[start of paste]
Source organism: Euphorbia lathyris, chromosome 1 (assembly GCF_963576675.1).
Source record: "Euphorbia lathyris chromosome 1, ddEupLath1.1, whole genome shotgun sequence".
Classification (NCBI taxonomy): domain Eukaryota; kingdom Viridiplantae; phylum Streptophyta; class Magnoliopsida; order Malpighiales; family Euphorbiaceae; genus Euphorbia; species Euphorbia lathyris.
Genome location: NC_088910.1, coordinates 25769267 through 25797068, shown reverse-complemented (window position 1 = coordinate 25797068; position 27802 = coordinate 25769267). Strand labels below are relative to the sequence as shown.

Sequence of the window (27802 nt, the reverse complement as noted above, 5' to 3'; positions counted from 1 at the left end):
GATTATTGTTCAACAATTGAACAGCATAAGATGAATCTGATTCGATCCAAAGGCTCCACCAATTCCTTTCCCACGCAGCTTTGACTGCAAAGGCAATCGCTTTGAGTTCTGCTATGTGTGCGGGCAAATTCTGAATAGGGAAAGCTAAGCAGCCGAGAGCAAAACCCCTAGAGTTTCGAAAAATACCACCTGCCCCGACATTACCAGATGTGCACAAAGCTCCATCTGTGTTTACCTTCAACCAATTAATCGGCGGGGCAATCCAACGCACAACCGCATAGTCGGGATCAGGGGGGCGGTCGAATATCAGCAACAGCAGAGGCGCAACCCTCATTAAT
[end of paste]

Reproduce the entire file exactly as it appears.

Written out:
Source organism: Euphorbia lathyris, chromosome 1 (assembly GCF_963576675.1).
Source record: "Euphorbia lathyris chromosome 1, ddEupLath1.1, whole genome shotgun sequence".
Classification (NCBI taxonomy): domain Eukaryota; kingdom Viridiplantae; phylum Streptophyta; class Magnoliopsida; order Malpighiales; family Euphorbiaceae; genus Euphorbia; species Euphorbia lathyris.
Genome location: NC_088910.1, coordinates 25769267 through 25797068, shown reverse-complemented (window position 1 = coordinate 25797068; position 27802 = coordinate 25769267). Strand labels below are relative to the sequence as shown.

Sequence of the window (27802 nt, the reverse complement as noted above, 5' to 3'; positions counted from 1 at the left end):
GATTATTGTTCAACAATTGAACAGCATAAGATGAATCTGATTCGATCCAAAGGCTCCACCAATTCCTTTCCCACGCAGCTTTGACTGCAAAGGCAATCGCTTTGAGTTCTGCTATGTGTGCGGGCAAATTCTGAATAGGGAAAGCTAAGCAGCCGAGAGCAAAACCCCTAGAGTTTCGAAAAATACCACCTGCCCCGACATTACCAGATGTGCACAAAGCTCCATCTGTGTTTACCTTCAACCAATTAATCGGCGGGGCAATCCAACGCACAACCGCATAGTCGGGATCAGGGGGGCGGTCGAATATCAGCAACAGCAGAGGCGCAACCCTCATTAAT